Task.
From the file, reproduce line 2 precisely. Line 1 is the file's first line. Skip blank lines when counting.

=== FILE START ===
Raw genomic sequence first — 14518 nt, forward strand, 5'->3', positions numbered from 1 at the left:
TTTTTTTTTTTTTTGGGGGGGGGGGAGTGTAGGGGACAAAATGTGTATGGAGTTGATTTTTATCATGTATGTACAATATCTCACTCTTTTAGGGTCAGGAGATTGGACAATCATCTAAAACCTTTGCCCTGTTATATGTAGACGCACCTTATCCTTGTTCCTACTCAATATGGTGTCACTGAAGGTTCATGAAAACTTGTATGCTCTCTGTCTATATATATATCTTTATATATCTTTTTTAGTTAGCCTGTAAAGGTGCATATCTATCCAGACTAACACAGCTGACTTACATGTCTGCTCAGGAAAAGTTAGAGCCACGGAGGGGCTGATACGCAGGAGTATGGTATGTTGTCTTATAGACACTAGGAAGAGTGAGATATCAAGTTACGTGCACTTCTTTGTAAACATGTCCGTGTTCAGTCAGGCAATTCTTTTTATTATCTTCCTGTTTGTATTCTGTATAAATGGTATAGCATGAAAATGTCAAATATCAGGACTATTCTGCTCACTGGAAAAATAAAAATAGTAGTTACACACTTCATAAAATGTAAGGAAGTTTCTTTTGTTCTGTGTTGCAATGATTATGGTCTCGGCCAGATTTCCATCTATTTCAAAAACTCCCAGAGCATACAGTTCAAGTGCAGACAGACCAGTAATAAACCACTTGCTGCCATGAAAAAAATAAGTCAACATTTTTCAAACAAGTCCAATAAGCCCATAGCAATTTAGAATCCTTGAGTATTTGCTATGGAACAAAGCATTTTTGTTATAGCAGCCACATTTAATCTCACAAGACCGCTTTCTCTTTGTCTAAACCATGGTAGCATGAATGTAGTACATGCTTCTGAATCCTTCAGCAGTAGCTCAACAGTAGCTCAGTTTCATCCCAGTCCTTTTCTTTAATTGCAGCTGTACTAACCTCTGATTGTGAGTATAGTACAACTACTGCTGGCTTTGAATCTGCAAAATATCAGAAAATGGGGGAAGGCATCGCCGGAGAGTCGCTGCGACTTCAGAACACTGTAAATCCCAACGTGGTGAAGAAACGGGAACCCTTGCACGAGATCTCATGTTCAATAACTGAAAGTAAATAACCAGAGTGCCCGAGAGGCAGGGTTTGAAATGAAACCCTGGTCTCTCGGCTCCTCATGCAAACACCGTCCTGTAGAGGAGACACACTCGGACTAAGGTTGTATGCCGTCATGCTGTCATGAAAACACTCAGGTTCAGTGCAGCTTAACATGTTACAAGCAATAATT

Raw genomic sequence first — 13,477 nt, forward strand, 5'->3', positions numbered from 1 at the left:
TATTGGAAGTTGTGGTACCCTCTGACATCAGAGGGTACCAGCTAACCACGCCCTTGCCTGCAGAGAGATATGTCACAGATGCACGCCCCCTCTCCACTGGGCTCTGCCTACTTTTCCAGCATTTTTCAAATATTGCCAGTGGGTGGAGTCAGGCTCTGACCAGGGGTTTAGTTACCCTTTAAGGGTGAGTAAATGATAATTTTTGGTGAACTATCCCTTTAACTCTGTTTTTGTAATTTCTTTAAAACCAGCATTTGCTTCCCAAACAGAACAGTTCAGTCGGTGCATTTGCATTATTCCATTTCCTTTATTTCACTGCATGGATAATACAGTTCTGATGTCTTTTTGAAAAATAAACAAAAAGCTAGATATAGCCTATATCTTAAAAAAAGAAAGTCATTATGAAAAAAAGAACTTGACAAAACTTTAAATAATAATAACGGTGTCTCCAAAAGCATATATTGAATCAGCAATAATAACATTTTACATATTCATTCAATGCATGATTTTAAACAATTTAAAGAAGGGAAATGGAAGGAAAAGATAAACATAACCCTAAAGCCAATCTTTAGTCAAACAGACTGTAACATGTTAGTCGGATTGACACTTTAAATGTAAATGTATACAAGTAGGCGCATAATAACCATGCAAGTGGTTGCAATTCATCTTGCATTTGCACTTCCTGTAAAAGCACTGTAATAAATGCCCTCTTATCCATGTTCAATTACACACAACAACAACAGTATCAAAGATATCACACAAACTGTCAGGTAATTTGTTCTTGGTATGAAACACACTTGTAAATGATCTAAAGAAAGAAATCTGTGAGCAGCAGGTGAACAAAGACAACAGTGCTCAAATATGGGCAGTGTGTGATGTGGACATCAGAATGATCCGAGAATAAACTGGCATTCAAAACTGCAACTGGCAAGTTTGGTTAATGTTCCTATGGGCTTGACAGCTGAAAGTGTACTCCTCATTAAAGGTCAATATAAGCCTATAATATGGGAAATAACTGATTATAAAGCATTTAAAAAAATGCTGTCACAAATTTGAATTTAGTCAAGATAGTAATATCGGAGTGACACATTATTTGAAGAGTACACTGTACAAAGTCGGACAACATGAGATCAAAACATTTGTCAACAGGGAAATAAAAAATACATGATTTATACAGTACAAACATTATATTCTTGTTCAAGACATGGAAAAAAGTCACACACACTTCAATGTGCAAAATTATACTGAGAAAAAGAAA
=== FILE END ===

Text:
TTTTTTTTTTTTTTGGGGGGGGGGGAGTGTAGGGGACAAAATGTGTATGGAGTTGATTTTTATCATGTATGTACAATATCTCACTCTTTTAGGGTCAGGAGATTGGACAATCATCTAAAACCTTTGCCCTGTTATATGTAGACGCACCTTATCCTTGTTCCTACTCAATATGGTGTCACTGAAGGTTCATGAAAACTTGTATGCTCTCTGTCTATATATATATCTTTATATATCTTTTTTAGTTAGCCTGTAAAGGTGCATATCTATCCAGACTAACACAGCTGACTTACATGTCTGCTCAGGAAAAGTTAGAGCCACGGAGGGGCTGATACGCAGGAGTATGGTATGTTGTCTTATAGACACTAGGAAGAGTGAGATATCAAGTTACGTGCACTTCTTTGTAAACATGTCCGTGTTCAGTCAGGCAATTCTTTTTATTATCTTCCTGTTTGTATTCTGTATAAATGGTATAGCATGAAAATGTCAAATATCAGGACTATTCTGCTCACTGGAAAAATAAAAATAGTAGTTACACACTTCATAAAATGTAAGGAAGTTTCTTTTGTTCTGTGTTGCAATGATTATGGTCTCGGCCAGATTTCCATCTATTTCAAAAACTCCCAGAGCATACAGTTCAAGTGCAGACAGACCAGTAATAAACCACTTGCTGCCATGAAAAAAATAAGTCAACATTTTTCAAACAAGTCCAATAAGCCCATAGCAATTTAGAATCCTTGAGTATTTGCTATGGAACAAAGCATTTTTGTTATAGCAGCCACATTTAATCTCACAAGACCGCTTTCTCTTTGTCTAAACCATGGTAGCATGAATGTAGTACATGCTTCTGAATCCTTCAGCAGTAGCTCAACAGTAGCTCAGTTTCATCCCAGTCCTTTTCTTTAATTGCAGCTGTACTAACCTCTGATTGTGAGTATAGTACAACTACTGCTGGCTTTGAATCTGCAAAATATCAGAAAATGGGGGAAGGCATCGCCGGAGAGTCGCTGCGACTTCAGAACACTGTAAATCCCAACGTGGTGAAGAAACGGGAACCCTTGCACGAGATCTCATGTTCAATAACTGAAAGTAAATAACCAGAGTGCCCGAGAGGCAGGGTTTGAAATGAAACCCTGGTCTCTCGGCTCCTCATGCAAACACCGTCCTGTAGAGGAGACACACTCGGACTAAGGTTGTATGCCGTCATGCTGTCATGAAAACACTCAGGTTCAGTGCAGCTTAACATGTTACAAGCAATAATT